If conservative and confessional congregations leave the PCA now, this beloved and faithful communion will indeed fall into the abyss of compromise, accommodation, and Postmodernism. Let us stay together and ensure the PCA enters her next half-century “faithful to the Scriptures, true to the Reformed faith, and obedient to the Great Commission.”
The PCA is at a crossroads; in many ways she is in a spiritual crisis, but I do not believe now is the time to depart the denomination (I explain more here). Instead, we must make a realistic assessment of our situation and stand firm to ensure the PCA enters her next half century as a Reformed and Confessional Protestant denomination for generations to come.
Standing firm in the PCA during this season of heavy debate will involve both difficulty and sacrifice; I give some advice for how to proceed during this season here.
We are currently debating what sort a denomination we will be. If conservative and confessional elders stay the course, participate in presbytery meetings and General Assembly, and prayerfully seek the Lord’s Spirit for blessing and reformation, I believe the PCA will be characterized by vibrant, warm confessional integrity and joyful, beautiful biblical fidelity for generations to come.
In the meantime, there will be calls for conservatives and confessional members and congregations to give up on the PCA and reaffiliate. But I think now is the worst time to do that.
V. Assessing Reasons for Departure
I am sympathetic to those who desire to leave the PCA, and I share many of their concerns. But here is a short summary of some common arguments for leaving followed by a short evaluation.
The argument goes something like this: “If we leave the PCA, we can align with churches and elders who have not been influenced by a Postmodern view of language, who share our commitment to the Westminster Standards, to Reformed piety, worship, and polity. This will free up resources currently devoted to battling over basic matters of what it is to be Presbyterian. This will be good for everyone’s blood pressure.”
This is attractive, but consider what the New Testament church was like. Also consider the reasons people left either the PCUSA in 1936 or the PCUS in 1973.1 Those with whom we disagree in the PCA still claim to affirm inerrancy and the PCA has not altered the Westminster Standards from their 1788 form.2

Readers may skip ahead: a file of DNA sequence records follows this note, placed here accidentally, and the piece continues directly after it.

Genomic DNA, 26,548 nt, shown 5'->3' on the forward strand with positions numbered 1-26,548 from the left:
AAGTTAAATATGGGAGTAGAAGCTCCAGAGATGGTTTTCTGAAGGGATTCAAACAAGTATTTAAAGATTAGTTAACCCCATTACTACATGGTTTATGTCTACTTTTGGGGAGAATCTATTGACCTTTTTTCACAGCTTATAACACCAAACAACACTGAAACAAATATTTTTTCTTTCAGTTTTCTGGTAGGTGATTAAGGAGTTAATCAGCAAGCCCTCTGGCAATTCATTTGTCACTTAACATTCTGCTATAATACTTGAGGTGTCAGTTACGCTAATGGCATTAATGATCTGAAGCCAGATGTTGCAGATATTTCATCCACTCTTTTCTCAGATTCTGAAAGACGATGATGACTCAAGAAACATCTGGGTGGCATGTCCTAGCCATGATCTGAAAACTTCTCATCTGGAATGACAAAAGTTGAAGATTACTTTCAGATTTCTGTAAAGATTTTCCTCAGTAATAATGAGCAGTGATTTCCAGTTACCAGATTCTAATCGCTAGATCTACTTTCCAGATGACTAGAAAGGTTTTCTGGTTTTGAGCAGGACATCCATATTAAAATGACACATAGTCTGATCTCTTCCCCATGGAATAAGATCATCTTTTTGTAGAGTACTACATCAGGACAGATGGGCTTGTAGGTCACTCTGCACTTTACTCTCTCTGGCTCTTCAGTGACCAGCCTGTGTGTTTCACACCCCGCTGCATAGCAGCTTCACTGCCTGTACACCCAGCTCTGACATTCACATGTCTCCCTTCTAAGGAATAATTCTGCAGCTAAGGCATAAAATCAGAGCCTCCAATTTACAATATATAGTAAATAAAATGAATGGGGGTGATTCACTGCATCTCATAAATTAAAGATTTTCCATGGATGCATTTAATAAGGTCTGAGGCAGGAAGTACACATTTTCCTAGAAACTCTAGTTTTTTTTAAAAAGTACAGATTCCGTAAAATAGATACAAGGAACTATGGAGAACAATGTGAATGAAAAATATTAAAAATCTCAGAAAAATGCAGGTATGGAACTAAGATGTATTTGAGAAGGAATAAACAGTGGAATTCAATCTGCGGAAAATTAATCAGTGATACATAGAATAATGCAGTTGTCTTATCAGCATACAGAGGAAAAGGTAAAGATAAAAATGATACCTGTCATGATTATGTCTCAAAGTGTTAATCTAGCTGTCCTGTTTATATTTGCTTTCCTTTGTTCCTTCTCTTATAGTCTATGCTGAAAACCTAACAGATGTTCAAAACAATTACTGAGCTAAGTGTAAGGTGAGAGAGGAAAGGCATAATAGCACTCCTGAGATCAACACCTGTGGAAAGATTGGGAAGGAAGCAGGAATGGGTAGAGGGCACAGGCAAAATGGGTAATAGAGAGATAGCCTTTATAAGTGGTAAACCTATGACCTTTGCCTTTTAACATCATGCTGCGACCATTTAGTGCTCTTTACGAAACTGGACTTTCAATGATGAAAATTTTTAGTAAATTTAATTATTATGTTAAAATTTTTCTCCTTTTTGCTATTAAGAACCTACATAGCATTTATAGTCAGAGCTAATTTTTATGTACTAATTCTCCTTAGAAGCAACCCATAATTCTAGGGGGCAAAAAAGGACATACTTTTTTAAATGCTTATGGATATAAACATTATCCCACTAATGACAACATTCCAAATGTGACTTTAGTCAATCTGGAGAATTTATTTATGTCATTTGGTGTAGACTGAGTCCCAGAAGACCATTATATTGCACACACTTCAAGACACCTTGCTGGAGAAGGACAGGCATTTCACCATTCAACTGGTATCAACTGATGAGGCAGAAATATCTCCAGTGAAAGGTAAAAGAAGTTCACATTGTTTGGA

It is time to obey the command of Christ to contend for the faith and do the hard work of holding elders and churches to the Standards, not retreat because of a concern many do not sincerely embrace those Standards.
B. The Church Judiciary
1. The Standing Judicial Commission (SJC)
For many years there have been questions raised over the way the PCA’s SJC has functioned as the final court of appeal. People have argued the SJC focuses too much on procedure and not enough on substance to decide matters. As a result, it is claimed, the SJC has been unable or unwilling to hold men accountable for deviant theological views. The question has been raised whether the PCA is able to exercise church discipline. Others claim the progressives have managed to take control of the SJC.
The recent decision regarding Missouri Presbytery (MoP) has served to support these claims. Some, by the way, have referred to this as the “Johnson Decision;” such a designation is inaccurate and misleading. There was no one named Johnson who was a party to this case; it concerned a complaint against MoP by TE Speck. No one named Johnson was on trial nor was anyone named Johnson vindicated or exonerated by that recent decision.3
Nonetheless there were clear procedural anomalies in that SJC decision, which raise additional questions about the operation of the SJC.
But the decision to vindicate MoP, was not decided along progressive versus confessional lines. So don’t give up on the SJC; even those SJC members who sided with MoP acknowledged “serious concerns” regarding TE Johnson, his lack of clarity, and even his “tone-deafness.”4 Far from exonerating TE Johnson, the SJC has signaled he must be far more circumspect and precise in the way he speaks and ministers.